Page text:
The forests are dense. They make me feel like I’m deep in the wild. As they should, I am deep in the wild. I remark on the thickness of the forest. “This is nothing,” Blaiset disagrees, “everything is gone”. Blaiset has been witness to a huge amount of change in the village during his sixty-year residency. He watched the problem of litter materialize twenty years ago with the arrival of packaging, candy wrappers and coke bottles. He’s seen the quantity of fish in waters off the village coast decrease at devastating rates.
As we paddle, he talks to me about the ‘70’s. Back then, he says, “we had so many fish we didn’t know what to do with them. We’d throw them back into the sea, what’s the point of fishing more than you can sell?” He remembers that sharks were a problem just ten meters from shore, in the village’s small port basin where I swim everyday. I ask him if he knew anyone who’d been bitten by a shark. “Of course!” he roars, and I laugh.
When I ask him about fish quantities today, he says the same thing he said about the mangroves. “Everything is gone. There’s nothing.” Blaiset easily articulates the link between diminished fish quantities and the clear-cutting of mangrove forests. It’s a question of erosion – the mangroves protect against coastal erosion and keep waters pristine. When mangroves are lost, waterways fill with sediment and become uninhabitable to marine life. Mangrove deforestation is also linked to diminished rainfall. Rainfall attracts fish to the surface of the water, so when we have less rain we have less marine catch.
That’s a cause and effect explanation, but it’s not enough on its own. The depletion of natural resources is generally a question of population loads. This is easy logic, something we all know. If there are more people living in Ambato (it’s a village of three hundred people, a hundred of whom are less than ten years old…), more wood gets cut down. If there are more people in Ambato (or the region, or Madagascar, or the world…) then there are going to be more people going out fishing and more people eating fish. This is all very normal. We are predators and fish are prey.
But we’re laughing if we think Vezo fishing populations in rural Madagascar are responsible for meaningful decreases in fish populations in regional or international waters. If you look a little further off shore – beyond the village’s fishers who return home every afternoon with decreasing numbers of shrinking fish – you’ll make out the static spectre of commercial fishing boats.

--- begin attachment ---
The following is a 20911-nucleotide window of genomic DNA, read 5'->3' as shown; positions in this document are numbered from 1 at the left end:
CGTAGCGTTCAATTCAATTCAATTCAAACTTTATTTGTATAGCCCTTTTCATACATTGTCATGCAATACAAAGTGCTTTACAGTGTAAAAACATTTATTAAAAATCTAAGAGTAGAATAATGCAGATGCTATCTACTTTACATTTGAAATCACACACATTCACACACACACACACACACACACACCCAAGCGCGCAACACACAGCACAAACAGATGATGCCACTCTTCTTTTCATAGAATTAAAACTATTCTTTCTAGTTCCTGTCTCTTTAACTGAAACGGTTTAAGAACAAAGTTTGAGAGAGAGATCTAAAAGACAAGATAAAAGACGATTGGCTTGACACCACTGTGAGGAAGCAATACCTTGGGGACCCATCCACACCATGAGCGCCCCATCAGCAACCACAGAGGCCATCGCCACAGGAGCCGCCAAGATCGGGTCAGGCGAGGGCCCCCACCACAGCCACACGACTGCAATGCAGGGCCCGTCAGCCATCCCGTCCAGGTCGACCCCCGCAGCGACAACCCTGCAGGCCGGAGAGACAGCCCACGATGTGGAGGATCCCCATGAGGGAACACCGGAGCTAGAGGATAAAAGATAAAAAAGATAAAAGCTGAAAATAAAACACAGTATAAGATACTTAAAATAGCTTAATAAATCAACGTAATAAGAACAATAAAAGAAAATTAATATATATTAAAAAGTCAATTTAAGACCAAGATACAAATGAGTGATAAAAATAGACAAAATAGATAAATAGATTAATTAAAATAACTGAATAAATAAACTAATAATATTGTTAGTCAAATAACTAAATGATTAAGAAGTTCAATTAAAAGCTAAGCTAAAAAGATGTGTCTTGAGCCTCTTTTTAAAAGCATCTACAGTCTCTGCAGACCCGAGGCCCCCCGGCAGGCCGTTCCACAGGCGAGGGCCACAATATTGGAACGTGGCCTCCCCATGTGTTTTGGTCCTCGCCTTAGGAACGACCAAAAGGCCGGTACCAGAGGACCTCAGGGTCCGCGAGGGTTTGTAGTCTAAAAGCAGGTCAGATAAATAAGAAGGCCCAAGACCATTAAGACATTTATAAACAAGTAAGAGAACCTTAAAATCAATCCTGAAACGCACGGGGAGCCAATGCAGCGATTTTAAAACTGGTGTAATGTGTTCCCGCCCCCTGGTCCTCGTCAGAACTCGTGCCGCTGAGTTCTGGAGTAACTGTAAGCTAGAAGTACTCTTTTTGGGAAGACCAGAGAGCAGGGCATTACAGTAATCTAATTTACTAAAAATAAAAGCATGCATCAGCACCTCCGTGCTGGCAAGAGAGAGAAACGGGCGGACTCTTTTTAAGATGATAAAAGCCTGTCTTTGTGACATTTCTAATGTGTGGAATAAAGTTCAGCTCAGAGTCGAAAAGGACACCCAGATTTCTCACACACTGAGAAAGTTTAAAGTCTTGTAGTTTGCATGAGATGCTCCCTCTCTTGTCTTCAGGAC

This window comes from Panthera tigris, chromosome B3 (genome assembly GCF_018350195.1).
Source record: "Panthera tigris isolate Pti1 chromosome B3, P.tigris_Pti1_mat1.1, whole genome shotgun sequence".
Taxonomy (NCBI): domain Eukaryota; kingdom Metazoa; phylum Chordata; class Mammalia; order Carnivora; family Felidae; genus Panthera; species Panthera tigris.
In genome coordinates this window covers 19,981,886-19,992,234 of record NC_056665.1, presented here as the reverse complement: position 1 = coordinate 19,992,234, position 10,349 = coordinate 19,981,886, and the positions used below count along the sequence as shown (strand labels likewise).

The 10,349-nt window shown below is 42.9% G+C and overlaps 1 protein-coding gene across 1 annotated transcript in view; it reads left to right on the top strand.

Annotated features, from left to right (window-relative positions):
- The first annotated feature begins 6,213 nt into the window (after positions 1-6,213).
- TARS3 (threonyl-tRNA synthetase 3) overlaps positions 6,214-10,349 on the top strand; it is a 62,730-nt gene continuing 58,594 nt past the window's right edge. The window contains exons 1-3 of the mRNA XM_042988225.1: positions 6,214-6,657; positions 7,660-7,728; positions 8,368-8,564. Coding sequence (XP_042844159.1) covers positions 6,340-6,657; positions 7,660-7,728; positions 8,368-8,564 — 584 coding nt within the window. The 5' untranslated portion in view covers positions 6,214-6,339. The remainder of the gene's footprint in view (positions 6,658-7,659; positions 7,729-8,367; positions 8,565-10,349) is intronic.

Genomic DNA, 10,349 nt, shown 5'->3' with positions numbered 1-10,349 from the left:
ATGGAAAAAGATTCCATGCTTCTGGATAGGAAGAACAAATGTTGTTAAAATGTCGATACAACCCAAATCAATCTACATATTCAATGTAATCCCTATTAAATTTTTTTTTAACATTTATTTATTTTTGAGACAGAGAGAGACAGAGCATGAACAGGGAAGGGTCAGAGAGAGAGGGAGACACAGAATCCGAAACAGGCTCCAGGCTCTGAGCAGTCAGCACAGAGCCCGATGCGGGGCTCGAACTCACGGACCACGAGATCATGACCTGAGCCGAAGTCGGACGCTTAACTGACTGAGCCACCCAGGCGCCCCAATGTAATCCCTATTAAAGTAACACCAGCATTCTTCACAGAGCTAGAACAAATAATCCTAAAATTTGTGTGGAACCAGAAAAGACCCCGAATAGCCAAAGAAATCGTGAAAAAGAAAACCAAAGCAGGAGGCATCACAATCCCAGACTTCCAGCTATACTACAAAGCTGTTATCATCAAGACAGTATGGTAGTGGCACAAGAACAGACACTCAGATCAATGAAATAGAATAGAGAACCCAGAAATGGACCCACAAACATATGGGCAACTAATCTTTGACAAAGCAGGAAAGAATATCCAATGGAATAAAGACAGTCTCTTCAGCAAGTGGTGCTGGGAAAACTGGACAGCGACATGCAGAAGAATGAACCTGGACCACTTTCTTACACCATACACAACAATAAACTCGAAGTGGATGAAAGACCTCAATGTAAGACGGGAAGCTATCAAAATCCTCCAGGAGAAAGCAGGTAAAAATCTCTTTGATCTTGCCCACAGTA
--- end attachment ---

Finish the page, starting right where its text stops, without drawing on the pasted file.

No one factor is responsible for climate change or the destruction of marine life. However, the villagers of Ambato suspect, as I do, that these boats have a hand in the dangerous threat to their livelihood that diminished fish quantities presents. While some of these boats take port in larger, wealthier parts of Madagascar, many of them come from the distant waters of Thailand and Japan. The presence of these spectres is felt strongly in village life. My partner and I teach weekly language classes in Ambato. The first time we stood in front of our students, we opened class with a question: does anyone have any English words they would like translated, right off the bat? A little boy, who couldn’t have been older than five, raised his hand – “Japanese?”
When I give environmental education lessons at the school in Ambato, I aim to make one thing clear. We’re not teaching rural populations about climate change because they’re responsible for it. Okay, everyone plays a part, but these people eat products they’ve personally gathered three meals a day. We’re teaching them about this phenomenon because they’re especially vulnerable to its effects, because when it strikes it will strike them early. It’s already striking them. It is already completely literally sweeping the sand out from under their feet.